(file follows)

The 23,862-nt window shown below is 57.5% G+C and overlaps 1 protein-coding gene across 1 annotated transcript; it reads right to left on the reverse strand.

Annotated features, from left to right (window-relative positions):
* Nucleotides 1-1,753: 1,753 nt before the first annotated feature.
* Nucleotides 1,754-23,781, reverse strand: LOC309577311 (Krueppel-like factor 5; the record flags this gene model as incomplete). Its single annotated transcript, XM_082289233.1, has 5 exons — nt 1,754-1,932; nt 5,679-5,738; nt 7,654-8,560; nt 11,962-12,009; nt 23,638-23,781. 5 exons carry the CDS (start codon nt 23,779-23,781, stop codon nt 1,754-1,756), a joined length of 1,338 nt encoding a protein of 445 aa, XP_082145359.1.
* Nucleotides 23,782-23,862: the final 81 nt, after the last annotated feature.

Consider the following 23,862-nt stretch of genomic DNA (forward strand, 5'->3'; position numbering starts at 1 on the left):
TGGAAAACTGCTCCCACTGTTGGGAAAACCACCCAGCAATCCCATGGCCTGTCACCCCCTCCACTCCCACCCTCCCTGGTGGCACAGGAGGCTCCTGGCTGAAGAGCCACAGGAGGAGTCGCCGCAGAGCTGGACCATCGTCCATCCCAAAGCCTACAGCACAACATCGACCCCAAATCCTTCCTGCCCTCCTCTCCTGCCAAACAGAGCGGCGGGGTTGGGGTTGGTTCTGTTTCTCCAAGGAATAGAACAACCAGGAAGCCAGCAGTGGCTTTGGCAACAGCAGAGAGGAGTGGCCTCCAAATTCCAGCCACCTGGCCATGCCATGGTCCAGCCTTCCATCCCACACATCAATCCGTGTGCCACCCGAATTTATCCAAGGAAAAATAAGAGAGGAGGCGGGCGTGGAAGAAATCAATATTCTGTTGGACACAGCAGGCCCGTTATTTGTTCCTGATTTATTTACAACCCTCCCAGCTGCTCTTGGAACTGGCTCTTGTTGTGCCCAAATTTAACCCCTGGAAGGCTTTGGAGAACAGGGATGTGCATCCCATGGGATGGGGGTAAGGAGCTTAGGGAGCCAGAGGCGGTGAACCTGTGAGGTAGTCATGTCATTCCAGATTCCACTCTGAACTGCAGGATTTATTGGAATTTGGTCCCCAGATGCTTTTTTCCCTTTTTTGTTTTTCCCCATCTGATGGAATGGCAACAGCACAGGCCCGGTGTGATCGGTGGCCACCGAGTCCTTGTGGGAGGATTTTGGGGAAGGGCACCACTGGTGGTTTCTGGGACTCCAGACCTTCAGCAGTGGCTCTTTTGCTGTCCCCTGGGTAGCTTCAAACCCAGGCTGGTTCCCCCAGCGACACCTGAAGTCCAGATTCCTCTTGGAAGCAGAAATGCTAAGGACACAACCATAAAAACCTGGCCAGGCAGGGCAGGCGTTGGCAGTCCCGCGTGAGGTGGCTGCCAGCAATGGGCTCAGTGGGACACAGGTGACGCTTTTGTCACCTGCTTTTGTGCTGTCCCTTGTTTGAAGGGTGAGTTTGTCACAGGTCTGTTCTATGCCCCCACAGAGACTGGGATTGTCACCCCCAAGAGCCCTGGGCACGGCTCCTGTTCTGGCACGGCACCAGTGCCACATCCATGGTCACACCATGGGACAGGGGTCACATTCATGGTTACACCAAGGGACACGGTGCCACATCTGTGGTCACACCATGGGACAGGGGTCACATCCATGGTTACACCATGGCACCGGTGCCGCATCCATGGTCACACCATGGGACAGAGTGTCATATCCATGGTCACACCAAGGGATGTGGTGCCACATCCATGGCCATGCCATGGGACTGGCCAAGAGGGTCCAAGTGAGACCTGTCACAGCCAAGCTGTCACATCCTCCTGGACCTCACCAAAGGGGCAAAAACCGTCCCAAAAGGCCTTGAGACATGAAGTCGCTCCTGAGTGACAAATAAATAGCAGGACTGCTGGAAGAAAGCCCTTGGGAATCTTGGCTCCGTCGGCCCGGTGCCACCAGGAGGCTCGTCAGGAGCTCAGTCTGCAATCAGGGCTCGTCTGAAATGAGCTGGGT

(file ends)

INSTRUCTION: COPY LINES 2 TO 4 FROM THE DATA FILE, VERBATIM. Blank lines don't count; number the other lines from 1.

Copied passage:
Annotated features, from left to right (window-relative positions):
* Nucleotides 1-1,753: 1,753 nt before the first annotated feature.
* Nucleotides 1,754-23,781, reverse strand: LOC309577311 (Krueppel-like factor 5; the record flags this gene model as incomplete). Its single annotated transcript, XM_082289233.1, has 5 exons — nt 1,754-1,932; nt 5,679-5,738; nt 7,654-8,560; nt 11,962-12,009; nt 23,638-23,781. 5 exons carry the CDS (start codon nt 23,779-23,781, stop codon nt 1,754-1,756), a joined length of 1,338 nt encoding a protein of 445 aa, XP_082145359.1.